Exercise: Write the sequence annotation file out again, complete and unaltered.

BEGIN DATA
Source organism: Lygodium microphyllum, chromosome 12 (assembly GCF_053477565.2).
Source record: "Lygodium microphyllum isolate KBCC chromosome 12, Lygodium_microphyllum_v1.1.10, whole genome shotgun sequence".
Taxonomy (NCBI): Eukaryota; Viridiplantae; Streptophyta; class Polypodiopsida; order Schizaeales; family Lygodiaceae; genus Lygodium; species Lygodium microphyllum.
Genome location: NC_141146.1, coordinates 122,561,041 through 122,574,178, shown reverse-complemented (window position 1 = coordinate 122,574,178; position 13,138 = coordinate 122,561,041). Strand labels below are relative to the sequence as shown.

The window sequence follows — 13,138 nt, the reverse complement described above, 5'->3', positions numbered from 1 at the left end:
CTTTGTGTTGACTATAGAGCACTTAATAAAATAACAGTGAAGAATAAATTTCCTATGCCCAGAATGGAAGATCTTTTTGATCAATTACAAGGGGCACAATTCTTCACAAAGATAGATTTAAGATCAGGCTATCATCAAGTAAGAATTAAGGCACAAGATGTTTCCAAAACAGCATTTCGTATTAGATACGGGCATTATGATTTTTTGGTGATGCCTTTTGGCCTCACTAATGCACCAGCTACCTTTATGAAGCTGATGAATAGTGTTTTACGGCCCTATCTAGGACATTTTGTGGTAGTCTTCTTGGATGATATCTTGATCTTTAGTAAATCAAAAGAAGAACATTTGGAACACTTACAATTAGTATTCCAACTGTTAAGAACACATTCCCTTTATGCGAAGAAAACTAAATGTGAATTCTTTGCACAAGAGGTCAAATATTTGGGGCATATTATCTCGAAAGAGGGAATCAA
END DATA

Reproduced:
Source organism: Lygodium microphyllum, chromosome 12 (assembly GCF_053477565.2).
Source record: "Lygodium microphyllum isolate KBCC chromosome 12, Lygodium_microphyllum_v1.1.10, whole genome shotgun sequence".
Taxonomy (NCBI): Eukaryota; Viridiplantae; Streptophyta; class Polypodiopsida; order Schizaeales; family Lygodiaceae; genus Lygodium; species Lygodium microphyllum.
Genome location: NC_141146.1, coordinates 122,561,041 through 122,574,178, shown reverse-complemented (window position 1 = coordinate 122,574,178; position 13,138 = coordinate 122,561,041). Strand labels below are relative to the sequence as shown.

The window sequence follows — 13,138 nt, the reverse complement described above, 5'->3', positions numbered from 1 at the left end:
CTTTGTGTTGACTATAGAGCACTTAATAAAATAACAGTGAAGAATAAATTTCCTATGCCCAGAATGGAAGATCTTTTTGATCAATTACAAGGGGCACAATTCTTCACAAAGATAGATTTAAGATCAGGCTATCATCAAGTAAGAATTAAGGCACAAGATGTTTCCAAAACAGCATTTCGTATTAGATACGGGCATTATGATTTTTTGGTGATGCCTTTTGGCCTCACTAATGCACCAGCTACCTTTATGAAGCTGATGAATAGTGTTTTACGGCCCTATCTAGGACATTTTGTGGTAGTCTTCTTGGATGATATCTTGATCTTTAGTAAATCAAAAGAAGAACATTTGGAACACTTACAATTAGTATTCCAACTGTTAAGAACACATTCCCTTTATGCGAAGAAAACTAAATGTGAATTCTTTGCACAAGAGGTCAAATATTTGGGGCATATTATCTCGAAAGAGGGAATCAA